By JANNAYA ANDREWS
Scandals, unemployment, poverty, education ... turn to any news channel and it would seem the negativity surrounding our country is nearly inescapable.
A recent Gallop poll revealed 65 percent of Americans are dissatisfied with the nation’s system of government and how well it works. I think that figure is low, based solely on my own little slice of the American Dream.
I don’t think many people would argue government subsidies meant to aid the ever-increasing numbers of low-income citizens in the United States are anything but effective. The current means tested programs — Social Security, welfare, food stamps, unemployment, HUD, etc. — are inadequate at best and come with more strings than an orchestra.
While Democrats and Republicans are busy pointing fingers at one another, the wheels of “change” seem to have ground to a halt. The question remains, however, what can be done?
Aside from voting for who we feel will best represent the citizens, our hands are figuratively tied. Sure, you can write to your representative or senator but, realistically, how far will that get you?
Maybe it’s time to try something new. Maybe it’s time to look outside our own system of government and consider what other countries are doing.
Switzerland, for example, has a direct style of democracy. Changes to the constitution may be proposed by members of the public through what are known as popular initiatives, and are voted on if more than 100,000 people sign the petition. If a majority of voters and Swiss states agree, the change may become law. This system not only allows individual citizens a high degree of control, but also means that more unorthodox ideas may become referendum issues.
One idea introduced late last year by entrepreneur Thomas Minder limited executive salaries of companies listed on the Swiss stock market. Swiss voters will decide on the 1:12 Initiative, the goal of which is to limit the salaries of CEOs to 12 times the salary of their company’s lowest paid employee.
An even more radical proposal that gained enough support to qualify for a referendum is an initiative to give every Swiss adult a basic income that “ensures dignified existence and participation in the public life of the whole population.” The amount suggested — with no strings attached — is 2,500 francs ($2,800) per month. Each month, every Swiss adult would receive a check from the government, regardless of income, age or employment status.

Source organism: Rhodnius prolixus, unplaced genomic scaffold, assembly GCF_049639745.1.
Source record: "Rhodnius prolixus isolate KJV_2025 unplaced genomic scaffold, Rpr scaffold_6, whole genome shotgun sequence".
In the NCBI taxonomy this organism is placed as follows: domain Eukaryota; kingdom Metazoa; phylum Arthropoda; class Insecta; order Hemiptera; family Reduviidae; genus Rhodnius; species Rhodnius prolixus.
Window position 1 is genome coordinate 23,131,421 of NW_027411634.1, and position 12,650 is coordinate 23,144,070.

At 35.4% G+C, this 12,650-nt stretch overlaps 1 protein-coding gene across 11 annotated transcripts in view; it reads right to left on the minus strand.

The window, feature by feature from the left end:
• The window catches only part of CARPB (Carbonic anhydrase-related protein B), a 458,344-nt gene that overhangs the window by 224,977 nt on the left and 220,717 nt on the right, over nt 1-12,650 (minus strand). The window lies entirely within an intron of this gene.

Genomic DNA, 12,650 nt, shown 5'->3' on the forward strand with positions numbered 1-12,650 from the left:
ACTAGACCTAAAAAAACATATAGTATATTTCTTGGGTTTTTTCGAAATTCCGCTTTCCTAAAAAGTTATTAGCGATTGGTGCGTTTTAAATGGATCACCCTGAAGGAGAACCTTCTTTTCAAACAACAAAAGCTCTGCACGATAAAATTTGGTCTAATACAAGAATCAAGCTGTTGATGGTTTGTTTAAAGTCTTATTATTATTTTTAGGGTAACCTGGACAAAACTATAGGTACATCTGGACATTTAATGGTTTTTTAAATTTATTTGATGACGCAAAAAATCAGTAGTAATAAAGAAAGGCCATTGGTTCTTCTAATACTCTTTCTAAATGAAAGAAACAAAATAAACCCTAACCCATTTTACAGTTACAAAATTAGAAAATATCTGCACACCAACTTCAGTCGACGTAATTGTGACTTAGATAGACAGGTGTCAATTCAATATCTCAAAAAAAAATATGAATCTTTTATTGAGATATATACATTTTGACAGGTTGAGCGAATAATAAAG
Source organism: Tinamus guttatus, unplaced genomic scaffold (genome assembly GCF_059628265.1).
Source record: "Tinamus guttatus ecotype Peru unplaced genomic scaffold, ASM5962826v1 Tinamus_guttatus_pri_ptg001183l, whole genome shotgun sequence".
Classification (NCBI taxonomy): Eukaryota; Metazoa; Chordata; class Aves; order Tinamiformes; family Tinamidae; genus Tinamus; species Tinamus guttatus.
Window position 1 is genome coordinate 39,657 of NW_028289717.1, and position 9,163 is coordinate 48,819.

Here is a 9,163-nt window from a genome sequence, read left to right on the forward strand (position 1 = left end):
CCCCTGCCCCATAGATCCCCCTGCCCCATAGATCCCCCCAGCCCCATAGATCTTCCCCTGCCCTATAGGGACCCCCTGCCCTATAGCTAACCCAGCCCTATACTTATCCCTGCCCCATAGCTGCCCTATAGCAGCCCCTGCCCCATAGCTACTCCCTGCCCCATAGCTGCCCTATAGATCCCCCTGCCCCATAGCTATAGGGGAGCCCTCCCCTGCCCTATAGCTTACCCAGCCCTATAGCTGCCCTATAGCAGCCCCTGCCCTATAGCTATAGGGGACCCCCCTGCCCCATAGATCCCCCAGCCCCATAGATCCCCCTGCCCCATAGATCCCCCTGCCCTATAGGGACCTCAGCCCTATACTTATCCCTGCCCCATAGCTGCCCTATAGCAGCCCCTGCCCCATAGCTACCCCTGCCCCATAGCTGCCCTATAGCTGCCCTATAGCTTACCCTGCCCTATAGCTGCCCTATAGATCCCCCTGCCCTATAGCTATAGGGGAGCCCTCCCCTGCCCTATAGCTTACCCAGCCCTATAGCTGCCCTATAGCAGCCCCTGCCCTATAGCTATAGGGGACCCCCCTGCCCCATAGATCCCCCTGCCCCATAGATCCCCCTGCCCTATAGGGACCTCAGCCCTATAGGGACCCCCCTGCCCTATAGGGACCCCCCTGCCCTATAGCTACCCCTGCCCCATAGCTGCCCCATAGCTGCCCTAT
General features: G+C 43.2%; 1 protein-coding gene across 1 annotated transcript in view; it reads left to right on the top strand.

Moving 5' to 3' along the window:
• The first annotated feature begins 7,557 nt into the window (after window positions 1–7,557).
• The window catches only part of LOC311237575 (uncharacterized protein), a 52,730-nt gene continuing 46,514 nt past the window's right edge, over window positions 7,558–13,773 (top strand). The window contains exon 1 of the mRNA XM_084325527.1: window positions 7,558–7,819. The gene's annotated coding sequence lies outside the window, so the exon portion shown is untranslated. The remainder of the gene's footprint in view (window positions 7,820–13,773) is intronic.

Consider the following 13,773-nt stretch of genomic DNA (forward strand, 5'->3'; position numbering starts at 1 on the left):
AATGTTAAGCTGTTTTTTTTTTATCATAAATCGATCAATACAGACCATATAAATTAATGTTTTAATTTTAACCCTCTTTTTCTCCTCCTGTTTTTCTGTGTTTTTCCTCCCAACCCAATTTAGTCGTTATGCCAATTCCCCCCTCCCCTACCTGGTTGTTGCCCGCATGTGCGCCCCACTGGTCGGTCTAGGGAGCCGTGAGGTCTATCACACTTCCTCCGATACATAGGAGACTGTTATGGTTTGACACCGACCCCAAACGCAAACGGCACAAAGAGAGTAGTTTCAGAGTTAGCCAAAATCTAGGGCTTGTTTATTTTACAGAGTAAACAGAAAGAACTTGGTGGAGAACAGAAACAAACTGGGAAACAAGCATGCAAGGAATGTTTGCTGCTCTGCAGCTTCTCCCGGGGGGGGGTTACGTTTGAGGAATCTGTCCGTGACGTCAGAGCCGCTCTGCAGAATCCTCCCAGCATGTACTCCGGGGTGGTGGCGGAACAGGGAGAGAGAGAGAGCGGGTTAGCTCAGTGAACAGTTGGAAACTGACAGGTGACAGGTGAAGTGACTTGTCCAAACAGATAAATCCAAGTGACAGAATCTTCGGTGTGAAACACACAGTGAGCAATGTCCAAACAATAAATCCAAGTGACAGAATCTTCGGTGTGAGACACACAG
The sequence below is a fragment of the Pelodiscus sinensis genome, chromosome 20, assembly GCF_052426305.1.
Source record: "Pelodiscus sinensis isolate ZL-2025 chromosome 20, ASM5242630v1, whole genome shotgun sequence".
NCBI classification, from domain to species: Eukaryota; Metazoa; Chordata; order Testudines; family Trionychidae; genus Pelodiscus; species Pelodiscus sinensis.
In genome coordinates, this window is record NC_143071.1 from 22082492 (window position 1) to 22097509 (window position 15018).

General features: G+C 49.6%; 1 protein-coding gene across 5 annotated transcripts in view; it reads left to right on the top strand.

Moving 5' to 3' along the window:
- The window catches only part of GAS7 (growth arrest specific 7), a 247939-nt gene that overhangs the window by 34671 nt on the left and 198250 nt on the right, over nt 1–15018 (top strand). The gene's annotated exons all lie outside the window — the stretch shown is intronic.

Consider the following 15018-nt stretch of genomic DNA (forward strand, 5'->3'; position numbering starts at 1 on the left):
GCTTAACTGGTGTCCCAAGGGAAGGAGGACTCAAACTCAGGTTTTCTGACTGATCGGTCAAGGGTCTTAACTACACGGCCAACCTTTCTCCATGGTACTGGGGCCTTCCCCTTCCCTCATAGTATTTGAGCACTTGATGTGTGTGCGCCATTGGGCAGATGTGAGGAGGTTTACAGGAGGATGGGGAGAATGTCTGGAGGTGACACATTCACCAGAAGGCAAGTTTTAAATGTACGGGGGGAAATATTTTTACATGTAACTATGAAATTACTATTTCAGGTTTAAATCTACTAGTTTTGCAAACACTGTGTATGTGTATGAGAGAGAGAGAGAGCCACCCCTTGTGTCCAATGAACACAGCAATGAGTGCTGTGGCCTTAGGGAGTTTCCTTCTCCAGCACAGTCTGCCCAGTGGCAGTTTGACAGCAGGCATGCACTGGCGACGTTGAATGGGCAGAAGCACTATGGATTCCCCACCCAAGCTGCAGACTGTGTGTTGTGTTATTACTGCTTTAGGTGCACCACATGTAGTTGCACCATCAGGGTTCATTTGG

This is hardly a new idea. American Thomas Paine suggested a basic income for American citizens as early as 1797, and the negative income tax — in which those earning below a certain amount receive supplemental pay from the government instead of paying taxes to the government — has floated through Washington DC on more than one occasion.
Once again, the idea has struck up debates around the world. From economists to politicians, the pros and cons of such a system are bandied about with vigor by both sides. There are obvious issues that would arise, beginning with individuals who would take advantage of the income and choose not to work.
However, with approximately 49 percent of Americans relying on some form of government assistance at the end of 2012, according to statistics provided by the Census Bureau, it’s safe to assume some are already taking advantage of the system.
Rather than think of the people who will undoubtedly abuse the system and choose not to work, think instead how a guaranteed basic income of $2,500 per month — that’s $30,00 per year — could benefit you and your loved ones. Remember, this guaranteed base income would be given to each adult, not household.
How would an additional $2,500 per month (or $5,000 in a two parent household) benefit you and your family? Would you be more likely to spend a little more freely? Perhaps dine-out more often, purchase a new vehicle, spend a little more on clothing or take a family vacation? Would you finally be able to afford the new home you’ve been thinking about? Or maybe that additional income would give you the financial breathing room to go after what you truly want in life, start the business you’ve always dreamed of. The fear of how you will live after retirement would be eliminated.
Since former President Lyndon Johnson first waged the war on poverty 50 years ago, little has changed. About 50 million Americans, 15 percent, live below the poverty line ($23,550 per year for a family of four as defined by the government) and a record 47 million of them — 13 million more than when President Obama assumed office — receive food stamps, according to the Washington Times.
A guaranteed base income of $2,500 per month would all but eradicate poverty. A study by economist Evelyn Forget of the University of Manitoba examined a small rural town in Canada, where about 1,000 poor families were guaranteed a minimum income for four years in the 1970s. Forget found not only that poverty disappeared, but that high school graduation rates went up and hospitalization rates went down. Yet another facet to consider.
Whether or not a guaranteed basic income is right for America is something best determined by those much smarter than I. However, the concept itself is intriguing, and as America’s system of aid to the poor and elderly continues to spiral into the dismal abyss, maybe it’s time to consider a new approach.
The writer is the associate editor of the Decatur Daily Democrat.